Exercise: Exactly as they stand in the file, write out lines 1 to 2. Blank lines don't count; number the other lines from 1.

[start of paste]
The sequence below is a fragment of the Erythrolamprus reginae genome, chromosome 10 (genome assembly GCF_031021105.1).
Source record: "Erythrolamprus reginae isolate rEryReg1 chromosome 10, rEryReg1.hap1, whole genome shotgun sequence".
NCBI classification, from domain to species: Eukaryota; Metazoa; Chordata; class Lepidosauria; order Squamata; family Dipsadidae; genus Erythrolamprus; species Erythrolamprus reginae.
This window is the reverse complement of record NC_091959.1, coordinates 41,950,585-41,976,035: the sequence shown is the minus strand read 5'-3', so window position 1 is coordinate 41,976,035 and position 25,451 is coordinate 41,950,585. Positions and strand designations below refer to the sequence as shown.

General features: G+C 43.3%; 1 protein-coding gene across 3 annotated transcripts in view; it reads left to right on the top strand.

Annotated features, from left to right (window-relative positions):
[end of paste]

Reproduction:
The sequence below is a fragment of the Erythrolamprus reginae genome, chromosome 10 (genome assembly GCF_031021105.1).
Source record: "Erythrolamprus reginae isolate rEryReg1 chromosome 10, rEryReg1.hap1, whole genome shotgun sequence".